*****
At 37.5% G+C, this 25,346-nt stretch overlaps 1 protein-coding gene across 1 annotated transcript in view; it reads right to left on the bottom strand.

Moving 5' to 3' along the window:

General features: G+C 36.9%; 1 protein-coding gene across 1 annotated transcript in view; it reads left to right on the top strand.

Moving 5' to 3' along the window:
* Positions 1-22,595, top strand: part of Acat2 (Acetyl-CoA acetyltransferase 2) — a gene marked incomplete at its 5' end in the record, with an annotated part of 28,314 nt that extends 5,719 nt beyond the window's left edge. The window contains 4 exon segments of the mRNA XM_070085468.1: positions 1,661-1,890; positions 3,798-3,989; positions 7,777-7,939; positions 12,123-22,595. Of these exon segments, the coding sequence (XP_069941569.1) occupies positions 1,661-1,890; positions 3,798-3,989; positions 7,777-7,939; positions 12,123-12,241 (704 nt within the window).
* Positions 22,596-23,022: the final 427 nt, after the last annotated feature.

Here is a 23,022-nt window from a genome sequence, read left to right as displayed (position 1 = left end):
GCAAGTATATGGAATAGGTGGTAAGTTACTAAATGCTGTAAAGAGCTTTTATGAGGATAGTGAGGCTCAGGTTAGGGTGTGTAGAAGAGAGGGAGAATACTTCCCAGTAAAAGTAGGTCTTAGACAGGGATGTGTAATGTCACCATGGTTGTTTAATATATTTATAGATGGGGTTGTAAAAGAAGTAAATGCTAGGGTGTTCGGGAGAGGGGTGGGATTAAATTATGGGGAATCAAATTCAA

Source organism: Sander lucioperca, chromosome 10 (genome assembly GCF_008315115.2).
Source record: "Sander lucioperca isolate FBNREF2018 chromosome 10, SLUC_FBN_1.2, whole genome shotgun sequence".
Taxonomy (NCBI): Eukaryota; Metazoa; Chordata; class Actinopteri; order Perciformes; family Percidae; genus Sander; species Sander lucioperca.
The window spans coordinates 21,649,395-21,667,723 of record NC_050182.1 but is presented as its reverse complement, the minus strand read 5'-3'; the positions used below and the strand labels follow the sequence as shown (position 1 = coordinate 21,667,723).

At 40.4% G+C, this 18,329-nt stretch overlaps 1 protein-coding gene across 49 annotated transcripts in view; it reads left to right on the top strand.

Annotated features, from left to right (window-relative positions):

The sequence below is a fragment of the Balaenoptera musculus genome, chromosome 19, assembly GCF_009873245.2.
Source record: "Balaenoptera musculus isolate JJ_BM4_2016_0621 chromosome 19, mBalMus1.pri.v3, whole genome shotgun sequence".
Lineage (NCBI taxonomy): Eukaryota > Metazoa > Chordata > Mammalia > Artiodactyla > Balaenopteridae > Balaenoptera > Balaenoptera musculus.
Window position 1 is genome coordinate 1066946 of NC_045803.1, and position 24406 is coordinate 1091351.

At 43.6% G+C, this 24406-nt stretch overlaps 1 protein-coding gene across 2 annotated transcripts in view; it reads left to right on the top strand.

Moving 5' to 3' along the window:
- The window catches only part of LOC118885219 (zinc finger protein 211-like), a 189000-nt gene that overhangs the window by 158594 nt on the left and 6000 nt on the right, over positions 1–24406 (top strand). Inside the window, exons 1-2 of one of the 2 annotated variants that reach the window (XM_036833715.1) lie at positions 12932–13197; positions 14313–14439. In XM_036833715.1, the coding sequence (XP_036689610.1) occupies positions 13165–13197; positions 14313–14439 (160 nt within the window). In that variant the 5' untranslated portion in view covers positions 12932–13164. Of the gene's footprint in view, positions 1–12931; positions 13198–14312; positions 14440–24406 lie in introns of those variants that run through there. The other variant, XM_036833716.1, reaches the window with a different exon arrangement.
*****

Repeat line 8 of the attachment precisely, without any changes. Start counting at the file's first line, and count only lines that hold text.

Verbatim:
GCAAGTATATGGAATAGGTGGTAAGTTACTAAATGCTGTAAAGAGCTTTTATGAGGATAGTGAGGCTCAGGTTAGGGTGTGTAGAAGAGAGGGAGAATACTTCCCAGTAAAAGTAGGTCTTAGACAGGGATGTGTAATGTCACCATGGTTGTTTAATATATTTATAGATGGGGTTGTAAAAGAAGTAAATGCTAGGGTGTTCGGGAGAGGGGTGGGATTAAATTATGGGGAATCAAATTCAA